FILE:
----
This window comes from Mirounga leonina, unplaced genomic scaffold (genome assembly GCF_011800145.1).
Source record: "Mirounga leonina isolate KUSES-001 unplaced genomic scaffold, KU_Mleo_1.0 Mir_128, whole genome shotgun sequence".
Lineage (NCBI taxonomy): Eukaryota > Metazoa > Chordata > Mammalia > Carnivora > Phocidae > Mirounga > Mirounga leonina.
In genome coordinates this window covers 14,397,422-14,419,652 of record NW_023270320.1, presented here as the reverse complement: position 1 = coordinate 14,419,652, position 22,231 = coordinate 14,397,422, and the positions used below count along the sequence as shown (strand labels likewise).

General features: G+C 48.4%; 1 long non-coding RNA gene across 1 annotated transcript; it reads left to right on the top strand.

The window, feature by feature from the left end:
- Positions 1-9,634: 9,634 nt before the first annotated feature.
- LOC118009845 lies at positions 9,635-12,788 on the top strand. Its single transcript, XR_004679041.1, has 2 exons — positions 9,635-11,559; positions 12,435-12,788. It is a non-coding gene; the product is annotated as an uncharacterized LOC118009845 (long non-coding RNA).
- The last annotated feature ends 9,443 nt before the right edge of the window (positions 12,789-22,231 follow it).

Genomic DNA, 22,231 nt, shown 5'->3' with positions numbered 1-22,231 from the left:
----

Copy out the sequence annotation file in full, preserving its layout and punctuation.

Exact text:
This window comes from Mirounga leonina, unplaced genomic scaffold (genome assembly GCF_011800145.1).
Source record: "Mirounga leonina isolate KUSES-001 unplaced genomic scaffold, KU_Mleo_1.0 Mir_128, whole genome shotgun sequence".
Lineage (NCBI taxonomy): Eukaryota > Metazoa > Chordata > Mammalia > Carnivora > Phocidae > Mirounga > Mirounga leonina.
In genome coordinates this window covers 14,397,422-14,419,652 of record NW_023270320.1, presented here as the reverse complement: position 1 = coordinate 14,419,652, position 22,231 = coordinate 14,397,422, and the positions used below count along the sequence as shown (strand labels likewise).

General features: G+C 48.4%; 1 long non-coding RNA gene across 1 annotated transcript; it reads left to right on the top strand.

The window, feature by feature from the left end:
- Positions 1-9,634: 9,634 nt before the first annotated feature.
- LOC118009845 lies at positions 9,635-12,788 on the top strand. Its single transcript, XR_004679041.1, has 2 exons — positions 9,635-11,559; positions 12,435-12,788. It is a non-coding gene; the product is annotated as an uncharacterized LOC118009845 (long non-coding RNA).
- The last annotated feature ends 9,443 nt before the right edge of the window (positions 12,789-22,231 follow it).

Genomic DNA, 22,231 nt, shown 5'->3' with positions numbered 1-22,231 from the left: